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Group begins series of seminars

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By Roger Snodgrass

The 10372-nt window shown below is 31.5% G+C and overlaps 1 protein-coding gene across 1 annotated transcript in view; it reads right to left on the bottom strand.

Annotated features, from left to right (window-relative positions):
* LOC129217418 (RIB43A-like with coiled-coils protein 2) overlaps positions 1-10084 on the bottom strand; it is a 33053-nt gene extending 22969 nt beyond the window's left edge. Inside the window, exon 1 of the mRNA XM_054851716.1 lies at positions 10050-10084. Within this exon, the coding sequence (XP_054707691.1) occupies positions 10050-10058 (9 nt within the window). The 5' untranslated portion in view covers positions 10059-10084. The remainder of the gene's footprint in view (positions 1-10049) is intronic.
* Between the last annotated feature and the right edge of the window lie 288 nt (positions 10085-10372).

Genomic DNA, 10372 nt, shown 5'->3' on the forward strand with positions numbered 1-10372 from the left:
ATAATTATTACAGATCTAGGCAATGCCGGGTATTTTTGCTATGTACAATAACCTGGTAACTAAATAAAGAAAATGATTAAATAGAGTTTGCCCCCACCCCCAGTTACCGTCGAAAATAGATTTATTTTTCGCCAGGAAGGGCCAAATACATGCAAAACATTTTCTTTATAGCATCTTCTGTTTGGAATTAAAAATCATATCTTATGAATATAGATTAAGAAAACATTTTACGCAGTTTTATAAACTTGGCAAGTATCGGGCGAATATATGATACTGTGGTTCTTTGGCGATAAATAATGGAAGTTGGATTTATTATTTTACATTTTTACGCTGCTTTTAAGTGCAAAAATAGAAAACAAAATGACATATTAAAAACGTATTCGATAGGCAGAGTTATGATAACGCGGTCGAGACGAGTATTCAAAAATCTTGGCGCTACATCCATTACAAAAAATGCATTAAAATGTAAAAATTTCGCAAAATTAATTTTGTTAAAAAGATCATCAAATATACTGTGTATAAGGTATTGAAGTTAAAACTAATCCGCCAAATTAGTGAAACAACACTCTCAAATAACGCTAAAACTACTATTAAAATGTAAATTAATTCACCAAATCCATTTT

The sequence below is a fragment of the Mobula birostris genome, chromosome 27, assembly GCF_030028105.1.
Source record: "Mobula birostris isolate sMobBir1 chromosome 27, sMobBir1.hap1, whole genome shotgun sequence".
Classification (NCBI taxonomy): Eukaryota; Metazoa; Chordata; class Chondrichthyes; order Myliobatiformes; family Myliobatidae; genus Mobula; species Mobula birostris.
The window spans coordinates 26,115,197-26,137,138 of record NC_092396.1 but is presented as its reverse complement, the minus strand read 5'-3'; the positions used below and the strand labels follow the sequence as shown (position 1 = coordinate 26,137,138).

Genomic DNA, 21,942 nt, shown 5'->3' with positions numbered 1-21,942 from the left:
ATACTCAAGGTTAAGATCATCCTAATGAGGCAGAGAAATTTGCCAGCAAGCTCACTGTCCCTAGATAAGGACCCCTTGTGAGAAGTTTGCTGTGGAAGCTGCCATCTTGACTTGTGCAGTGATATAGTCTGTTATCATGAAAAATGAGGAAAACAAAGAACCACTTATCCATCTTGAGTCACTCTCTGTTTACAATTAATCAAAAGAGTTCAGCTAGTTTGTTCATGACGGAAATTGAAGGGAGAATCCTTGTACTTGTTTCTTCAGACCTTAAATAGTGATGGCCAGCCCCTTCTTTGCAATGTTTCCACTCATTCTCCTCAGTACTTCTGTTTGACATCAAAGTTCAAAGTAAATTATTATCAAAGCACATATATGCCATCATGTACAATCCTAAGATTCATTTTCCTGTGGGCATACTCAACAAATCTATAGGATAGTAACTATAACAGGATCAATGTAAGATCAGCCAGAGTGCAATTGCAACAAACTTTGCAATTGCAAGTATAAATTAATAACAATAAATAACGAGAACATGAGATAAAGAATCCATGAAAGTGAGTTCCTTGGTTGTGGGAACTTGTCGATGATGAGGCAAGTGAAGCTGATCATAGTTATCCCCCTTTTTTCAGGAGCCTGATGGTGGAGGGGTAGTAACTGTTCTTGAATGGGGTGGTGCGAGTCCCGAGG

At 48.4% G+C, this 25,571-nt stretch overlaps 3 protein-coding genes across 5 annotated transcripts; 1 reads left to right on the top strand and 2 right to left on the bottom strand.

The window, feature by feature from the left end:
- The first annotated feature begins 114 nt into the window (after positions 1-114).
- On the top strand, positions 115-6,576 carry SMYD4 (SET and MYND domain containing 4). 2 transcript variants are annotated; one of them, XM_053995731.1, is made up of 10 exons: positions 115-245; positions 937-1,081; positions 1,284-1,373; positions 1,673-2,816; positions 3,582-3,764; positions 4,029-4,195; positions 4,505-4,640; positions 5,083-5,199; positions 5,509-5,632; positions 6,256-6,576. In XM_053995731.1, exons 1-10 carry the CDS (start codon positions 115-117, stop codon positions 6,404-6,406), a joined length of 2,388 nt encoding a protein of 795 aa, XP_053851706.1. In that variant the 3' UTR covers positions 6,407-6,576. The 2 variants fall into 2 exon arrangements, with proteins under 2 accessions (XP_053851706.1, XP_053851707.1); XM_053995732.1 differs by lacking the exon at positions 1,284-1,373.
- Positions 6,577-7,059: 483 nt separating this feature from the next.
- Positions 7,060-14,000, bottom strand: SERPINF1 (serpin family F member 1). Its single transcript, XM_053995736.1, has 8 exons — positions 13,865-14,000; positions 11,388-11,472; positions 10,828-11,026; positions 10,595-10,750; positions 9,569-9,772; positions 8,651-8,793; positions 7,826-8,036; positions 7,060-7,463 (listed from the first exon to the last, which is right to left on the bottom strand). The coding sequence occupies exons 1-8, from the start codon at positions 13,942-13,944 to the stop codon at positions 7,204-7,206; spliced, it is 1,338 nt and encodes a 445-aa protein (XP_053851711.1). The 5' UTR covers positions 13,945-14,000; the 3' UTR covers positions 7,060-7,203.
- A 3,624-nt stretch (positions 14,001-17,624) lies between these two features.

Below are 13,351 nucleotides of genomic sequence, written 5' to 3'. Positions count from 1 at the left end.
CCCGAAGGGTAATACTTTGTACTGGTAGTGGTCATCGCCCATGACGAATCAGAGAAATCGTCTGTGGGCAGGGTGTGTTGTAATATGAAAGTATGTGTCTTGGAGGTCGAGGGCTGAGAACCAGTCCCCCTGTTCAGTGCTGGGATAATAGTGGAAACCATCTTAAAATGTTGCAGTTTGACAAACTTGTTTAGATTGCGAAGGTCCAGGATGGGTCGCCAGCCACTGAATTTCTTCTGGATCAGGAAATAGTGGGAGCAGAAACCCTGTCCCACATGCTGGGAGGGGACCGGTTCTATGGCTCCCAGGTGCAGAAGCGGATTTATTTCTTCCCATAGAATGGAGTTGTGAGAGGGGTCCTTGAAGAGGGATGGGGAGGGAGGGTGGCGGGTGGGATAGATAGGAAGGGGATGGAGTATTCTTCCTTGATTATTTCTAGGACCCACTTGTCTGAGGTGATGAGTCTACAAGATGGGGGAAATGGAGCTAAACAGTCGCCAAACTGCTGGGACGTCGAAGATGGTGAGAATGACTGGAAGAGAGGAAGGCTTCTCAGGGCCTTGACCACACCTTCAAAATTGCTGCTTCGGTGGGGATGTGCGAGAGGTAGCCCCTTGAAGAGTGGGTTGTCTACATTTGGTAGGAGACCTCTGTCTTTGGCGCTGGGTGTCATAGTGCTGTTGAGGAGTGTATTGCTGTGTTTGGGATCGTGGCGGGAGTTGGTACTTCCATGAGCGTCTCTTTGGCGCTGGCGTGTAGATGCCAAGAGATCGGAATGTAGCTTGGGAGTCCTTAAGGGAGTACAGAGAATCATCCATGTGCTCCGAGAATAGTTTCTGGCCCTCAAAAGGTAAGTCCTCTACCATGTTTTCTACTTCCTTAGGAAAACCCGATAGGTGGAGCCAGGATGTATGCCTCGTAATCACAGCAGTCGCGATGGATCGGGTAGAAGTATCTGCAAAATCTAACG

SANTA FE – Laboratory nemesis Los Alamos Study Group opened a new series of public meetings this week with breakfast seminars at churches in Santa Fe and Albuquerque. Meeting at the United Church in Santa Fe, the group’s executive director Greg Mello said Thursday morning that the convergence of environmental, political and economic risks demands an extraordinary response.The theme of the seminars, which are planned weekly through the rest of the fall and winter, is “Dimensions of the Global Crisis: Responses and Renewal.”“Of course, we will emphasize nuclear policy, New Mexico, and we ourselves as actors and participants,” said Mello to a small group of people.The first week’s topic was, “Los Alamos in Crisis – the Decline and Fall of a Nuclear Weapons Laboratory.”“We are living in a catastrophe involving the environment of our planet,” he said. “This is a very unique and troubling historic moment that has possibilities of social, political and moral renewal.”Within the larger picture of global warming and widening wars over scarce resources and the local economic crisis involving the nuclear laboratories, he said, “We are in an emergency. That’s why we thought we would meet every week now.”The changes that are coming to the New Mexico laboratories are neither clear nor simple, Mello said. He included the stalled energy and water appropriation bill that funds the Department of Energy, fears of jobs cuts, privatization and larger transformational efforts that may realign priorities at the nuclear weapons laboratories.Key issues at the laboratory, like the degree to which plutonium pit manufacturing and weapons work will predominate, were also discussed.“The safety issues have by no means been resolved,” Mello said, referring to the recent suspension of most activities at the Plutonium Facility.“These organizations are looking for something that keeps their names in the news in order to promote their agenda,” said Earl Meyer, a retired physicist in Los Alamos, this morning. “All these negative articles hurt the lab.”Asked if he agreed that there was a global crisis, he said, “I don’t like the way things are going, I’ll tell you that. I think a lot of it is manufactured.”On whether the laboratory was about to become another Rocky Flats – the former location for plutonium pit production, Meyer said, “Rocky Flats was very bad. There were mistakes.” But, he added the laboratory played a prominent role in helping to clean it up.Mello said that the idea for early morning meetings grew partly out of a colleague’s observation that people at after work and evening meetings “just want to be entertained.” It was also the preferred time for members of the Mennonite Church, where the group is meeting in Albuquerque on Wednesdays.The general plan is to alternate each week between factual presentations of issues of concern one week and strategizing about political responses the next.